“In the case of dredging the navigation channel, GCWA seeks to follow, rather than fight nature, realigning the marked channel to mirror migration of the natural channel. This reduces the need for dredging, and therefore the cost as well,” adds McRae.

Regarding the environmental assessments for dredging, the City of Gold Coast and GCWA have partnered with regulatory agencies under the Sand Management Plan to create an Environmental Management Framework that facilitates consideration of the entire ecosystem.

“Historically, each dredging project was assessed in isolation. An Agency Steering Committee has been established to coordinate project-level approvals. A Scientific Advisory Committee has also been created to progress strategic initiatives, such as the recent marine plant survey—the first such waterways-wide effort to characterise this important ecosystem on the Gold Coast,” says McRae.


City-wide dredging activities

“Nourishing adjacent foreshores is a preferred strategy under the Sand Management Plan, as provides recreational amenity, is a sustainable option of protecting foreshore infrastructure such as storm drains and revetment, and by minimising transport distances, it also reduces the expense of dredging,” states McRae.

Although nourishing foreshores is a preferred option to utilise dredged material, it is not always a viable option. Dredging the Broadwater, Coomera River, Tallebudgera and Currumbin Creeks requires different approaches of dredging. Foreshore nourishment is the preferred choice of managing dredged material at the Broadwater, where marine sand is characterised as good and clean. However, it is challenging to the northern region where the nourishment is prohibited because of the extensive Broadwater-Jumpinpin fish habitat area. McRae says that nourishment can potentially be used to enhance long-term habitat outcomes. “It isn’t necessarily detrimental, but we need to progress the scientific investigations to improve our understanding of the options.”

The Coomera River has marine sands on the lower end, but very fine material, such as silt content, further upstream requiring a land-based management option under current environmental regulations. “Planning has been underway for some time for a regional solution and GCWA is now progressing approvals for a permanent rehandling facility in the Coomera Marine Precinct,” affirms McRae.

Dredging activities at Tallebudgera and Currumbin Creeks address flood problems and enhance ocean beaches. According to the City spokesperson, “In conjunction with managing the maintenance dredging of artificial waterways, the City also completes annual dredging campaigns of Currumbin and Tallebudgera Creek for flood mitigation purposes and to assist with the nourishment of adjacent ocean beach profiles. The City has also undertaken historical dredging works to re-establish beach profiles after periods of heavy erosion.”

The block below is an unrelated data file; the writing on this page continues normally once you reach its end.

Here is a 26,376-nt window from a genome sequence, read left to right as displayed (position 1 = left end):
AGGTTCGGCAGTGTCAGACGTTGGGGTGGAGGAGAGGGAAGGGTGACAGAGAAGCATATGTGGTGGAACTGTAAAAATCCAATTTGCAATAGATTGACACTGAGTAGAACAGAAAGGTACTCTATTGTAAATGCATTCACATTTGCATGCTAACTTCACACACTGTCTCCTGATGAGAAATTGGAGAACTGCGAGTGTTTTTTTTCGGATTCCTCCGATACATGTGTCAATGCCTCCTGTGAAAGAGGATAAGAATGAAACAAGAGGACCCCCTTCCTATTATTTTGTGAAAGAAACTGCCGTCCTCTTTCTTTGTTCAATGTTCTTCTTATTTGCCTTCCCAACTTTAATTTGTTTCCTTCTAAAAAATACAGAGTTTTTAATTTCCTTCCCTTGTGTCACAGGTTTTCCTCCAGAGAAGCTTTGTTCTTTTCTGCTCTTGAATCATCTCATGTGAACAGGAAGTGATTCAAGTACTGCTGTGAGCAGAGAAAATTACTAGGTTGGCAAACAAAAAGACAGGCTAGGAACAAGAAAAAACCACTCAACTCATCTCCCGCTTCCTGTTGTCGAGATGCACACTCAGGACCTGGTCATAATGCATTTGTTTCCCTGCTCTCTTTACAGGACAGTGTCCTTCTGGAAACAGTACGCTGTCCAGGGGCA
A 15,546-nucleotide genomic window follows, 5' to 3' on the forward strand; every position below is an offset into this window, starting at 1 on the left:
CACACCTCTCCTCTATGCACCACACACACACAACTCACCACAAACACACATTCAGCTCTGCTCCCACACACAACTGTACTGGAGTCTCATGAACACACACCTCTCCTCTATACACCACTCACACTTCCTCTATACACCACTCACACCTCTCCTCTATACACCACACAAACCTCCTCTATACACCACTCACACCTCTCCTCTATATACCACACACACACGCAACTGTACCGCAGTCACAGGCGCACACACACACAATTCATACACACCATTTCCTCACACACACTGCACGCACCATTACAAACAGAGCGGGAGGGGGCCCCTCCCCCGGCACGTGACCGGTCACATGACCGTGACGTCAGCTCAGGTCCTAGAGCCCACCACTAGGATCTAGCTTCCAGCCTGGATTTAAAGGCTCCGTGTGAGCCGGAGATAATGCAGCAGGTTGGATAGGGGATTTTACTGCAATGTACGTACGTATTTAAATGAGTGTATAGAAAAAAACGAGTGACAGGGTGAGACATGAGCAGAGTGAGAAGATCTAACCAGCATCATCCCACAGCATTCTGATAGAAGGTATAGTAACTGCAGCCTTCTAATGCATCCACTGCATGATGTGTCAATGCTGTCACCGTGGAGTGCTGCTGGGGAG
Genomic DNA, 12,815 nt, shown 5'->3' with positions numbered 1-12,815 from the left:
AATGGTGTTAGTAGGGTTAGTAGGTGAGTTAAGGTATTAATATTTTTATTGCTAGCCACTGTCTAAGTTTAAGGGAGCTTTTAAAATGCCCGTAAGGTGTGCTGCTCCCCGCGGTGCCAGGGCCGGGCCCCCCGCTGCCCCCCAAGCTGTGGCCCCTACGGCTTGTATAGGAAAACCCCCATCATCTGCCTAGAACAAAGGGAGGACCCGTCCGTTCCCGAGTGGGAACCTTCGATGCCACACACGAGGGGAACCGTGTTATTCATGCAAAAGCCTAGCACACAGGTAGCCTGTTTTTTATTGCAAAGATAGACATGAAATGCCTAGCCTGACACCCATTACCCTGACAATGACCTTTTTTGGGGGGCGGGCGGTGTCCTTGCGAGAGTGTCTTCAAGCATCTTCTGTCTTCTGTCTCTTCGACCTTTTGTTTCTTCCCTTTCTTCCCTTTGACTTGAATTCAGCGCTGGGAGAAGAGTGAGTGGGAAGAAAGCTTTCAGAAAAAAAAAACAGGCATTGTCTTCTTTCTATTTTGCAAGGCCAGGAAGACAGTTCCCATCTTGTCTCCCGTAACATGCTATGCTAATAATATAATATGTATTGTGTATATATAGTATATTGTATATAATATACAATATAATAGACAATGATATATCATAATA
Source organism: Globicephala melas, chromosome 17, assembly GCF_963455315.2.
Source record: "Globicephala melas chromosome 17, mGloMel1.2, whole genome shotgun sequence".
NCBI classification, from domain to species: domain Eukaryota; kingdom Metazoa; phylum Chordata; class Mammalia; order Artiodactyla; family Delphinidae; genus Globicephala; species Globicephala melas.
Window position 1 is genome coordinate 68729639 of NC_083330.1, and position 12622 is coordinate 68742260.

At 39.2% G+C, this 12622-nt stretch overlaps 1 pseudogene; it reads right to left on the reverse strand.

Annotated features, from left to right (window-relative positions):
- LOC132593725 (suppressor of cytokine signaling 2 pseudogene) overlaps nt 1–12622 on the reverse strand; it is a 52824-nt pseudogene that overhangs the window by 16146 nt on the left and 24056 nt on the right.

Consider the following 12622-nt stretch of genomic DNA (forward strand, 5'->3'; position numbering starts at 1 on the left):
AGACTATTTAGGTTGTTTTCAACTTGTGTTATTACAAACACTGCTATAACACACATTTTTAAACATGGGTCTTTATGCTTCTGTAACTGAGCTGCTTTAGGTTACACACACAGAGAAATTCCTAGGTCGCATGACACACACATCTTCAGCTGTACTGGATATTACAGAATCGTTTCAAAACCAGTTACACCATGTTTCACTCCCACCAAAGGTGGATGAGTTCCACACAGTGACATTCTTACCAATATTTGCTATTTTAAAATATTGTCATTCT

These activities provide navigational access benefits for boaties. However, the key potential navigational hazard is that the dredging footprint does not address shoaling near the entrances. “GCWA recognises this issue and supports education about the hazards of coastal bar crossing, but maintains the view that dredging is not a feasible solution in the highly active coastal environment. The Sand Bypass System was designed and built specifically as an alternative to the problems associated with dredging coastal entrances,” declares McRae.


Canal dredging

Numerous waterfront properties can be found around the Gold Coast, and the City is regularly carrying out the dredging on a three-year cycle to pump sand back up against the retaining and revetment walls, if necessary. A healthy canal profile provides a stable foreshore with the benefit of an acceptable visual amenity. The City of Gold Coast is also responsible to monitor and maintain artificial waterways, such as canals and lakes as close to their original design as possible under the Coastal Protection Management Act of 1995.

“Presently within the Gold Coast City, there is in excess of 600 kilometres of waterfront properties, 220 kilometres comprised of lake or canal frontage and 400 kilometres of public and private revetment walls. The responsibility for private revetment walls rest with the respective property owner. Waterfront property owners are encouraged to seek professional engineering advice on the structural adequacy of their revetment wall and whether any maintenance or structural works are required to maintain it,” advises the City spokesperson.

Dredging is vital to social and economic development. Boating activities on the Gold Coast are booming at the moment. Eleven percent of Queensland’s recreational boats are located here, and according to the latest data, there are more than 28,000 recreational boats and almost 700 commercial vessels registered on the Gold Coast. Dredging of our waterways is an essential element of maintenance to keep these waterways safe.


By Patrick Molnar